The Strange Beauty of Ferry Signs

Today is, for me, that most wonderful of days – the first day of vacation.  Of course, every day of a vacation is great, but none is sweeter than the first because, you know, it’s all ahead of you.  Likewise, the last day of vacation is generally the worst because you get that gross “Sunday afternoon and it’s raining and you have to go to school in the morning feeling” – or at least I do.  … But let us not think of that now.

Anyhow, this vacation is all about the women in my family spending time together – something that has become an annual tradition.  It’s not so much about where we go but that we go together and drink an awful lot.

This year we will be staying on Wolfe Island, one of the Thousand Islands, just across from Kingston.  As you might imagine, there’s a bit of water between the two and so taking a ferry is required.  (Or rather, it is if you haven’t your own boat or aren’t keen on swimming with luggage.)  And truly, taking the ferry is one of the real treats in visiting the island.  Not only is it fast, free and offers marvelous views but it also features the greatest collection of safety signage I’ve ever come across.  I mean, these things look like they were designed by Saul Bass:


I love that the flames look like they’re applauding the extinguisher. As for the groovy snowsuit and Mr. EEBD, while I don’t really know what they want me to do with them, I do know that if you see them, nothing good is happening.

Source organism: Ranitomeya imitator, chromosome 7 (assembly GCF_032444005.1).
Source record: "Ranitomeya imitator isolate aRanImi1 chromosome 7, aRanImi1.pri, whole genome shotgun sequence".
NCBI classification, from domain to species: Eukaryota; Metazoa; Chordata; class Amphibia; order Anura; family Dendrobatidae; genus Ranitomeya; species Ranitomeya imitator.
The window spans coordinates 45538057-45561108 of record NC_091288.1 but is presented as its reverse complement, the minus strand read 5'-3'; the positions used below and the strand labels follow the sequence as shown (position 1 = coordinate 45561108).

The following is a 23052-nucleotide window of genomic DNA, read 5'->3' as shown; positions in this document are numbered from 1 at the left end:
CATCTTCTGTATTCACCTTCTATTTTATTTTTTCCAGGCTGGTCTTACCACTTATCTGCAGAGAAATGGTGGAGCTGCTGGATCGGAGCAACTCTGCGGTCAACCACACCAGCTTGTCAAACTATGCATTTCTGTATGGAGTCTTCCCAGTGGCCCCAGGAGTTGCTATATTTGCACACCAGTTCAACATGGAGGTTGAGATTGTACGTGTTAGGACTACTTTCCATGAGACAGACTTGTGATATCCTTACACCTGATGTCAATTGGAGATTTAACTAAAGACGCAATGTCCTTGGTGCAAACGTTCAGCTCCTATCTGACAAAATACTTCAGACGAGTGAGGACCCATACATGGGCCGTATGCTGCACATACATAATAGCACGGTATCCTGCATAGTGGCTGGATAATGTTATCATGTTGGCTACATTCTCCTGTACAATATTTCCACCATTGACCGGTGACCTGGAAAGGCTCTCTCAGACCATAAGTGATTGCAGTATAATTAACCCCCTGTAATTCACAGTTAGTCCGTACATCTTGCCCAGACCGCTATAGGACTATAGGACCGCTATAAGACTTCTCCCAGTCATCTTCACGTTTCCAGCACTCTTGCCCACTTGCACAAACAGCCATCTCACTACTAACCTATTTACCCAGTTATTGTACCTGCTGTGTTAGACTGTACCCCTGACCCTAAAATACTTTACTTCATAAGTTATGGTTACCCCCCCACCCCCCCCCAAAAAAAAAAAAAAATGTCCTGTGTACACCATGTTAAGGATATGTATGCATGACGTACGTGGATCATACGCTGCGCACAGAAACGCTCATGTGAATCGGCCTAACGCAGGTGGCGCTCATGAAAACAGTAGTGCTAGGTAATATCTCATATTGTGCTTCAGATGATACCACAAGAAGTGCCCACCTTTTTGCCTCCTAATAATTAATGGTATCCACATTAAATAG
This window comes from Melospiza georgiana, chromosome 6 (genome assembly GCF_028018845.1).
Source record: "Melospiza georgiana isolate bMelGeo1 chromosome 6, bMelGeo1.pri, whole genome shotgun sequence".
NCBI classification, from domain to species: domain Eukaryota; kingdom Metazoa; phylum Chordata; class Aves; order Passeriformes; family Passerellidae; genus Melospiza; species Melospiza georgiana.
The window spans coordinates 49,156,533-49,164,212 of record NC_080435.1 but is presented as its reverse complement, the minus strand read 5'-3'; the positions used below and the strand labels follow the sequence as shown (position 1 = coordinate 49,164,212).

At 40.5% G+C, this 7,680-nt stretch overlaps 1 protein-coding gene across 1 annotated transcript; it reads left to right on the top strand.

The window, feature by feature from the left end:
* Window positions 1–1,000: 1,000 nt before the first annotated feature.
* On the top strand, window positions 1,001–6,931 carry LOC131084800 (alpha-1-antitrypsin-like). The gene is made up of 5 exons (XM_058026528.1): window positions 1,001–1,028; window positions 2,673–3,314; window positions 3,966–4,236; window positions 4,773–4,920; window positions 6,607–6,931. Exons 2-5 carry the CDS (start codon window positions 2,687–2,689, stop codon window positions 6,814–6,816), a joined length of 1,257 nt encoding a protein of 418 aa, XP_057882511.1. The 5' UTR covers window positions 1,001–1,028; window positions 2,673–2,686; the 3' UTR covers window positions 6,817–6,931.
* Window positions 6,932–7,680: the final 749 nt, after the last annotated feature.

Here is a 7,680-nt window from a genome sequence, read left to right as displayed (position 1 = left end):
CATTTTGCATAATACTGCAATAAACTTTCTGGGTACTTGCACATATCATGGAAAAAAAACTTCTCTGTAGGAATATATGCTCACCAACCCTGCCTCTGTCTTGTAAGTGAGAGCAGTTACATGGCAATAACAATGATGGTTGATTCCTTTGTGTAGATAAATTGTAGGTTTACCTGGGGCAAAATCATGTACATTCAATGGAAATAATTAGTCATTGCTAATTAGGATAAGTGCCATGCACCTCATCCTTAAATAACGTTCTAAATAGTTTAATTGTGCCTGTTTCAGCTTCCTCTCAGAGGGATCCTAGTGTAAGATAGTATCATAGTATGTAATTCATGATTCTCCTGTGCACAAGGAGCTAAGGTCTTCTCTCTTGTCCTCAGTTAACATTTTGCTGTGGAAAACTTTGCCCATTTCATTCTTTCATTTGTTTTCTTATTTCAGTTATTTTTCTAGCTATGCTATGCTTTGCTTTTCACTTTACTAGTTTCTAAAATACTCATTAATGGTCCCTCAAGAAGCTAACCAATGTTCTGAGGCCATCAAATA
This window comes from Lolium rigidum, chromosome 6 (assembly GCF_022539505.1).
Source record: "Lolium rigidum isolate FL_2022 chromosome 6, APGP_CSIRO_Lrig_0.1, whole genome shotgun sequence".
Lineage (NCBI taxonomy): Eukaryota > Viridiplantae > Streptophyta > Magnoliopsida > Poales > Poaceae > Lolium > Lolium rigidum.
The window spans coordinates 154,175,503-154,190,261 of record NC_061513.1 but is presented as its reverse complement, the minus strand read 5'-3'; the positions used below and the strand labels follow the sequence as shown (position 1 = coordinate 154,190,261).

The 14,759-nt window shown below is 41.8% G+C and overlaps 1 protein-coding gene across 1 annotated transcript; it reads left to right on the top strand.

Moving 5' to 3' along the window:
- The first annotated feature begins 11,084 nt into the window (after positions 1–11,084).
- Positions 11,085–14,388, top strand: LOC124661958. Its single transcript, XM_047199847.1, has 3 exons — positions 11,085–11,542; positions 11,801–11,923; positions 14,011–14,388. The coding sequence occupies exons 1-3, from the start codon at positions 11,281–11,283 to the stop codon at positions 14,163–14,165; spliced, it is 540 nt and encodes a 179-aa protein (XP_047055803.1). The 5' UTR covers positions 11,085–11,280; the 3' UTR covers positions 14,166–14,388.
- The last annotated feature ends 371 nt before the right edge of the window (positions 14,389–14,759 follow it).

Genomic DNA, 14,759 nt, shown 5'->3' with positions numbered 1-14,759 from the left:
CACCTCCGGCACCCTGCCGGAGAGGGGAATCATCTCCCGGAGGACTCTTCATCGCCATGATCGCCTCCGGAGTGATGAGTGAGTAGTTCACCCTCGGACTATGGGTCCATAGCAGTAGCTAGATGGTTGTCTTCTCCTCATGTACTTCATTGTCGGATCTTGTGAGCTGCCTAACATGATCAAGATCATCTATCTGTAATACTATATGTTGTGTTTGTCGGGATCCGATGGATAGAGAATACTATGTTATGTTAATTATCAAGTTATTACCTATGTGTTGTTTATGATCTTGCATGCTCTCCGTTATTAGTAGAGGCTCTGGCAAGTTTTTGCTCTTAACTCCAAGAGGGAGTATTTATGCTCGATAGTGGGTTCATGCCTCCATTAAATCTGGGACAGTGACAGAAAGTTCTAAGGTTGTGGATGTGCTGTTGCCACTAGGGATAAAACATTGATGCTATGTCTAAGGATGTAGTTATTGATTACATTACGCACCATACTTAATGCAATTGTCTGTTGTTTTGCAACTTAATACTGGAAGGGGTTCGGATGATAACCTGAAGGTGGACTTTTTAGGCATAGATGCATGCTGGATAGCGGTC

This would appear to be kind of a repeat of the extinguisher sign above, but it’s actually imparting something new – a hose is another good way to fight fire.


I can’t say I’ve ever seen a boat like this but I like it – it’s looks like a super buoyant tent.


This one is all to do with ‘mustering’ but for me somehow always cues the Henry Mancini theme for Charade.

I imagine that these lovely graphics aren’t unique to the Wolfe Island ferry, but I haven’t yet come across the same grouping anywhere else.  It feels almost like it’s been curated to be as charming as possible.  And why not?   If you’re looking to impart information, something that interests the eye is definitely the way to go.


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